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LEGO: The Hobbit

Platform(s): Nintendo 3DS, PC, PlayStation 3, PlayStation 4, PlayStation Vita, WiiU, Xbox 360, Xbox One
Genre: Action/Adventure
Publisher: Warner Bros. Interactive Entertainment
Developer: Traveller's Tales
Release Date: April 8, 2014 (US), April 11, 2014 (EU)


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Xbox One Review - 'LEGO The Hobbit'

by Adam Pavlacka on May 15, 2014 @ 1:15 a.m. PDT

Following the story of the first two films, LEGO The Hobbit takes players on quests throughout Middle-earth. Join Bilbo Baggins, Gandalf the Grey, and Thorin Oakenshield and company in their exciting adventures toward the Dwarven Kingdom of Erebor.

Buy LEGO The Hobbit

When it comes to LEGO games, players pretty much know what to expect. Take a licensed property, render it brick-style, include levels that require multiple playthroughs to fully explore, and throw in a dash of puzzles for good measure. Layer on some slapstick humor, local co-op play, and the ability to destroy almost any decorative item, and BAM, you have a LEGO game. It's a formula that has worked for most of the series, and LEGO The Hobbit is no different. What's here may not be super innovative, but there's no denying that it's plenty of fun.

Like LEGO The Lord of the Rings, LEGO The Hobbit is based not on J.R.R. Tolkien's original novel, but rather Peter Jackson's cinematic version of Tolkien's stories. This means that LEGO The Hobbit includes Jackson-specific characters like Tauriel, but it also means that LEGO The Hobbit doesn't cover the entirety of the original story. That's right; LEGO The Hobbit ends at exactly the same point as "The Desolation of Smaug." From a story perspective (and as a Tolkien fan), it is a bit frustrating, but from a gameplay and content perspective, Traveller's Tales hasn't skimped. LEGO The Hobbit delivers just as much, if not more content, than any previous title in the franchise.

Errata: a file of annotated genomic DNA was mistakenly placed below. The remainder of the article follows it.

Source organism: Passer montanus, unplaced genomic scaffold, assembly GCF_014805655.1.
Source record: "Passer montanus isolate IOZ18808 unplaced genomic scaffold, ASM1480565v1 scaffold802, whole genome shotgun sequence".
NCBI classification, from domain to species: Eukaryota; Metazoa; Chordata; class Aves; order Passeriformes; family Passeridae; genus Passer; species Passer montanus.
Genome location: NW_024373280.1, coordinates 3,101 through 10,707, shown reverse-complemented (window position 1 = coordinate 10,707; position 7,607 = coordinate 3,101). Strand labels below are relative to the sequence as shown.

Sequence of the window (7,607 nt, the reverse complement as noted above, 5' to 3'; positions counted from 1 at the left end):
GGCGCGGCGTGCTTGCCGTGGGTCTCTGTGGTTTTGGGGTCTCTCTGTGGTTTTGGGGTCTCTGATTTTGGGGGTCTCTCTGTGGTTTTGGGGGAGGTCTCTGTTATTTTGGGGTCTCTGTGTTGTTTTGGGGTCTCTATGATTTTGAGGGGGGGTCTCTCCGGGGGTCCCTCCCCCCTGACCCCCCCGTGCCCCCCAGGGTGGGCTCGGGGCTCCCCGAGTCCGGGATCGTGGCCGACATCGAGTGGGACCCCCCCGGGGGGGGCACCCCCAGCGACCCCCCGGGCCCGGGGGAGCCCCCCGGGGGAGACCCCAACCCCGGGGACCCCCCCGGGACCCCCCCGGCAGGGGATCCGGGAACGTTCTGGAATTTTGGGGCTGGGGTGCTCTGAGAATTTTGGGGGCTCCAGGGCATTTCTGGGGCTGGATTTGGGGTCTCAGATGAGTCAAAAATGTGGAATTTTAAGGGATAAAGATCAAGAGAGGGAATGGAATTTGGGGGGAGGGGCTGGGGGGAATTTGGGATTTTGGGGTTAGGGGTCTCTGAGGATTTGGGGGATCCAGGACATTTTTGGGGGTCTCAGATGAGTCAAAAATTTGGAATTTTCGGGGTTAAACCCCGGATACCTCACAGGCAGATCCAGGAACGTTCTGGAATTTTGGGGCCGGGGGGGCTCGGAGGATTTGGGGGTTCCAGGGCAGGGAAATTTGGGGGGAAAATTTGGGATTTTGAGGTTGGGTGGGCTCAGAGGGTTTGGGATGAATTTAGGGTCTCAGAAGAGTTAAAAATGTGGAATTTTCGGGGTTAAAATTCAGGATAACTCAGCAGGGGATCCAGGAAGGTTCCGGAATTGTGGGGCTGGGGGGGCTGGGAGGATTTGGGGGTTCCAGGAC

Although it only covers the events that occur over two movies, LEGO The Hobbit includes 16 standard levels, plus the bonus level. This is on par with other LEGO games. Where LEGO The Hobbit stands out is in its expansive, open-world rendition of Middle-earth. Despite sharing some locations with LEGO The Lord of the Rings, what's here feels larger and more detailed than what we previously saw in that title. It also feels bigger than Gotham City in LEGO Batman 2 and the playable section of New York in LEGO Marvel Super Heroes.

The sharing of locations was a nice bit of fan service, as Traveller's Tales kept continuity between the two Tolkien games. For example, both the human city of Bree and the Elven city of Rivendell are repeated, but they are not exact copies. Major landmarks are the same, and the general layout is easily recognizable when moving back and forth between the games, but there are still numerous differences that can easily be chalked up to the passage of time between Bilbo's original adventure with the dwarves and Frodo's outing with the Fellowship.

Keeping the dwarves straight is one area where LEGO The Hobbit noticeably improves over LEGO The Lord of the Rings. Exploring with a large group in the prior game could sometimes result in confusion when trying to quickly switch between characters. This time around, that confusion is replaced by convenience. LEGO The Hobbit smartly places a blue circle around your character and the character that you're going to swap to. No fuss, no surprises.